15. The coordinate measuring apparatus of claim 13, wherein said additional parameters (Asym) form a matrix and are determined from the following target function with a Gaussian equalization condition:
target function
Q 1 = f n , i 2 Min
wherein fn,i are the normal deviations, that is, the deviations in the normal direction, which is normal to the surface of the workpiece, at the touch point.
16. A coordinate measuring apparatus comprising:
a probe head having a probe pin moveably attached thereto;
a control and evaluation unit having parameters (A) stored therein;
said control and evaluation unit functioning to compute a translation of output signals (s) into a coordinate system (XM, YM, ZM) of said coordinate measuring apparatus;
a portion (Aanti) of said parameters (A) defining components of the probe pin deflection which are tangential to the surface of the workpiece at a touch point;
wherein said portion (Aanti) of said parameters (A) forms a matrix; and,
wherein said probe pin includes a probe ball; and, for determining said portion (Aanti), said control and evaluation unit can satisfy at least one of the following two target functions:
target function Q2=Σvi×ni 0; or,
target function Q3=Σ(vi×ni)2 Min
wherein
vi=deflection vector of the probe ball at the measurement point; and,
ni=normal vector at said touch point of said probe ball when measuring.
17. The coordinate measuring apparatus of claim 16, wherein said control and evaluation unit so controls said coordinate measuring apparatus for recording measurement values that the measurement points, which are needed to solve at least one of said target functions (Q2 and/or Q3), are recorded by touch contacting at least one semicircle on a calibration body.
18. The coordinate measuring apparatus of claim 17, wherein said control and evaluation unit so controls said coordinate measuring apparatus for recording measurement values that said measurement values are uniformly distributed over the touch-contacted semicircle or hemisphere.
19. The coordinate measuring apparatus of claim 17, wherein said calibration body is a learning ring or a calibration sphere.
20. A computer program product which can be downloaded into the internal memory of a digital control and evaluation unit of a coordinate measuring apparatus, the coordinate measuring apparatus including a measuring probe head having a deflectable probe pin, said computer program product comprising: software code sections functioning to carry out a linear translation of measurement values (s) of said probe head into a coordinate system (XM, YM, ZM) of said coordinate measuring apparatus while utilizing parameters (A) of which at least a portion (Aanti) thereof describes components of the probe pin deflection which are tangential to the surface of a workpiece in the touch point.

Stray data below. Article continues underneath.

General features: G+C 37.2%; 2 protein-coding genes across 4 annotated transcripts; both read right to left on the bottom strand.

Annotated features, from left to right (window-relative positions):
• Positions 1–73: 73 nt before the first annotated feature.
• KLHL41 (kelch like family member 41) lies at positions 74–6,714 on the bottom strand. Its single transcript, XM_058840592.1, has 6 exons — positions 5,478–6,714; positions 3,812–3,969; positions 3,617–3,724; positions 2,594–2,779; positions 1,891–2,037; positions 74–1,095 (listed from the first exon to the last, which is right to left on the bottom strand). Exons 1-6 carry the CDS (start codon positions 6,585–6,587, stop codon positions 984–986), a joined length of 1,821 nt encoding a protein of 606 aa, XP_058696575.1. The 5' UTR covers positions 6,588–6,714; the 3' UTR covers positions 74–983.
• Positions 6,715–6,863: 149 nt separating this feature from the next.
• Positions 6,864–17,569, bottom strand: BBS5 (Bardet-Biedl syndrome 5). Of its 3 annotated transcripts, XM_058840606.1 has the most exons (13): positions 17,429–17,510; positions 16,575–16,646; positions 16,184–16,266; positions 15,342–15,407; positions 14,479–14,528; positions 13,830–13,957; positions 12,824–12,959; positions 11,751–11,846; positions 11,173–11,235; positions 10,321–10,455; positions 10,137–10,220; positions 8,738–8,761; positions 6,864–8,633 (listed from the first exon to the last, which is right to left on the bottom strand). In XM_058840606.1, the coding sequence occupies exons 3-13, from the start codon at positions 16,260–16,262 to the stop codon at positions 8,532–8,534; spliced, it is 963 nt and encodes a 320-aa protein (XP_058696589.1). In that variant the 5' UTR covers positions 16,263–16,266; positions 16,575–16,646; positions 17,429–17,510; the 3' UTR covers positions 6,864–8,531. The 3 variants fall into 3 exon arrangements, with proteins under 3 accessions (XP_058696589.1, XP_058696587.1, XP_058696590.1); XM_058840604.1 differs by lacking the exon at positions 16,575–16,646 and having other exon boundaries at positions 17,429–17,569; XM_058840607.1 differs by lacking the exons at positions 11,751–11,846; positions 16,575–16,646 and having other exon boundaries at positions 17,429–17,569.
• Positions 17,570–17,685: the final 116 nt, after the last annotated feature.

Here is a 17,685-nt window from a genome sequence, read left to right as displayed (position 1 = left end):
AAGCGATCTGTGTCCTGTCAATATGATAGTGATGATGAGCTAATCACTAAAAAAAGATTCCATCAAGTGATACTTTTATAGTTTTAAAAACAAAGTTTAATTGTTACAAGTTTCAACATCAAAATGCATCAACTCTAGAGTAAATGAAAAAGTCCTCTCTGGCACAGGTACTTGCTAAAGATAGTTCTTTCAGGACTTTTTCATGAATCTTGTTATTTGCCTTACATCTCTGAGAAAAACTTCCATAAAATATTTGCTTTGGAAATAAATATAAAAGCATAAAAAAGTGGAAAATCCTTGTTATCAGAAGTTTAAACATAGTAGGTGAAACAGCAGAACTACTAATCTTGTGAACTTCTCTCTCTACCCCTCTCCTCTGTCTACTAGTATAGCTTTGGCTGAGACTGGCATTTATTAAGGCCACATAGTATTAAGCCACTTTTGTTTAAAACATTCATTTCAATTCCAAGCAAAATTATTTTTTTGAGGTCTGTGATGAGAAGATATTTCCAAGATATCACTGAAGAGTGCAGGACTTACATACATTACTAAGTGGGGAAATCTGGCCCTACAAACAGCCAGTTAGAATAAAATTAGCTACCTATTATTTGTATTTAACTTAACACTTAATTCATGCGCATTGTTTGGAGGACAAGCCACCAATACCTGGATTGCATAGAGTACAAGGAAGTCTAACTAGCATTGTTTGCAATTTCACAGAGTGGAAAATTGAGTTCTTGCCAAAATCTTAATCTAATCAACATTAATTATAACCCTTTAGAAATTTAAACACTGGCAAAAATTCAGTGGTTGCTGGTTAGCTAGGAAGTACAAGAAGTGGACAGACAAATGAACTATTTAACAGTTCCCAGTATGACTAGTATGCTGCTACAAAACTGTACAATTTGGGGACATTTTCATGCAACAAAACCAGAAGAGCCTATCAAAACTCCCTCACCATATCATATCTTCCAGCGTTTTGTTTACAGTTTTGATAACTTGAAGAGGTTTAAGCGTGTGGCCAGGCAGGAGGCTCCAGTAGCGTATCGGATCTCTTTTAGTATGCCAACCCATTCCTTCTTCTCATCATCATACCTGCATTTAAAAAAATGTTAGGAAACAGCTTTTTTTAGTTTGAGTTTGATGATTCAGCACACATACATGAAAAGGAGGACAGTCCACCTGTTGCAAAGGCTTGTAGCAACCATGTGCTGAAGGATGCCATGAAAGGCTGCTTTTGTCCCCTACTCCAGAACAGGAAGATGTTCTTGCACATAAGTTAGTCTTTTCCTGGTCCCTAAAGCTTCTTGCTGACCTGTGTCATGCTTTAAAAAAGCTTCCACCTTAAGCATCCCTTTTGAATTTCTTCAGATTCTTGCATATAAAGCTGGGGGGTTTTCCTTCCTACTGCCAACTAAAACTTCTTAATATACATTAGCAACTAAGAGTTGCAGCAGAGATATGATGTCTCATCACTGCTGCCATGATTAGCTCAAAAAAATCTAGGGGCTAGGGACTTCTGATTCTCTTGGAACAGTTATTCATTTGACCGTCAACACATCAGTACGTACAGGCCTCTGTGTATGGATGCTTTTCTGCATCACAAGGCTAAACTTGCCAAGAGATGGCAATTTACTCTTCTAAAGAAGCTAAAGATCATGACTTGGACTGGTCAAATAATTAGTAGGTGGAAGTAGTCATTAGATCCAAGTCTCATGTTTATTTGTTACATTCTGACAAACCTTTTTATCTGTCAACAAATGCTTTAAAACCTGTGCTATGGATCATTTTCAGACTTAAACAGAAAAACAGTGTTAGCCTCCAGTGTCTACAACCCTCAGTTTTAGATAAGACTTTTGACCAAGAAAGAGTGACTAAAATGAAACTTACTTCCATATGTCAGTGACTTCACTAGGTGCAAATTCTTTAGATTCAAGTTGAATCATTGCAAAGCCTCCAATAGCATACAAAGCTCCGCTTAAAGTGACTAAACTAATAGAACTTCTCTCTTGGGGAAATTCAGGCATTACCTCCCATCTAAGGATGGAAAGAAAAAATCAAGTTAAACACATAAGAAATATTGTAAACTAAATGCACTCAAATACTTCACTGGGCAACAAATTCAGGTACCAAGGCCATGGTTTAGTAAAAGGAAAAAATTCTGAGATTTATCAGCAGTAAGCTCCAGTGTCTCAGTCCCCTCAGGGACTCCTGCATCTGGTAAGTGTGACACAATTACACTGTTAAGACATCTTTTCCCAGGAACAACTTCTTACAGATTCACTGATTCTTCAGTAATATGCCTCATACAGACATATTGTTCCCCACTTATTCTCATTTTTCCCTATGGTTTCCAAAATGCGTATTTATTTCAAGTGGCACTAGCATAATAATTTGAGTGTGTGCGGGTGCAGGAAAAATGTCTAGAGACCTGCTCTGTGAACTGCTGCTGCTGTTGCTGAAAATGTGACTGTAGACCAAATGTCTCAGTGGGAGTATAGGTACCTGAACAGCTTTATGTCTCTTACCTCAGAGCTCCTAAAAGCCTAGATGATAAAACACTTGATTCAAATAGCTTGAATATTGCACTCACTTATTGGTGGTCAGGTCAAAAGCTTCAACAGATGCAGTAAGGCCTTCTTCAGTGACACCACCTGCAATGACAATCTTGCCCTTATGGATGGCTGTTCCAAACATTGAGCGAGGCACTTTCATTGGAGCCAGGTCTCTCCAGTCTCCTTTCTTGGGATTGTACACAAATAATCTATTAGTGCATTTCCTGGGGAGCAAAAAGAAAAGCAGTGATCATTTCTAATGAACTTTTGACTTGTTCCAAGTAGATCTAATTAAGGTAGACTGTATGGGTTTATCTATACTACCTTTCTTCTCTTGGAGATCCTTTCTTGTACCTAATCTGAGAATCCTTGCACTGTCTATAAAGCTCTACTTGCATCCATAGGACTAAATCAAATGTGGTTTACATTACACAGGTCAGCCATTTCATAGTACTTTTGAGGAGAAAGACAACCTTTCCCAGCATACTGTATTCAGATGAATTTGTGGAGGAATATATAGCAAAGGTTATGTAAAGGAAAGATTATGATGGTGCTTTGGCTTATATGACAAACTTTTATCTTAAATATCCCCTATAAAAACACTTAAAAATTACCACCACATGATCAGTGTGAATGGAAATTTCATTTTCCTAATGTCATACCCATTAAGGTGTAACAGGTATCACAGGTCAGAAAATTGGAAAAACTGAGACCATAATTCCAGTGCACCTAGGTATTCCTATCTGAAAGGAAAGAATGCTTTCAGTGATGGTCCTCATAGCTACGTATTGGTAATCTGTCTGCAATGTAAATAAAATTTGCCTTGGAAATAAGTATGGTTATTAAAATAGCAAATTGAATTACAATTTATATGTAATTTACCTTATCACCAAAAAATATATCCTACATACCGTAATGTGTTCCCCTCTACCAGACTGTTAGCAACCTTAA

21. A machine readable data carrier comprising: a computer program product; the computer program product being downloaded into the internal memory of a digital control and evaluation unit of a coordinate measuring apparatus; the coordinate measuring apparatus including a measuring probe head having a deflectable probe pin; and, said computer program product including software code sections functioning to carry out a linear translation of measurement values (s) of said probe head into a coordinate system (XM, YM, ZM) of said coordinate measuring apparatus while utilizing parameters (A) of which at least a portion (Aanti) thereof describes components of the probe pin deflection which are tangential to the surface of a workpiece in the touch point.
Description
RELATED APPLICATIONS

This application is a continuation application of international patent application PCT/EP 2004/004805, filed May 6, 2004, and claiming priority from German patent application nos. 103 24 695.9, filed May 28, 2003, and 103 27 867.2, filed Jun. 18, 2003, the entire contents of which are incorporated herein by reference.

FIELD OF THE INVENTION

The invention relates to a method for measuring measurement values on a workpiece with a coordinate measuring apparatus which includes a measuring probe head having a deflectable probe pin. The invention also relates to a coordinate measuring apparatus with which this method can be carried out and a computer program product assigned thereto.

BACKGROUND OF THE INVENTION

Methods of this kind are already known from the state of the art. In such methods, probe heads are usually used in which the probe pin is moveably attached to the probe head in the three coordinate directions. For this purpose, the known probe heads include a probe head mechanical system in the interior thereof via which the probe pin can be deflected in the three coordinate directions. The probe head mechanical system usually has three guideways for this purpose. Each of the guideways permits the movement in one of three coordinate directions of the coordinate measuring apparatus. For this purpose, each of the three guideways is aligned parallelly to one of the movement directions of the coordinate measuring apparatus.

The deflections of the probe pin are measured by the measuring systems of the probe head. In order to incorporate these measured deflections of the probe pin into the coordinate system of the coordinate measuring apparatus, a transformation matrix was used in the past via which the measured measurement values of the probe pin deflection (deflection signals or probe head signals) were transformed into a coordinate system of the coordinate measuring apparatus. The individual parameters of this matrix were determined in preceding calibration operations.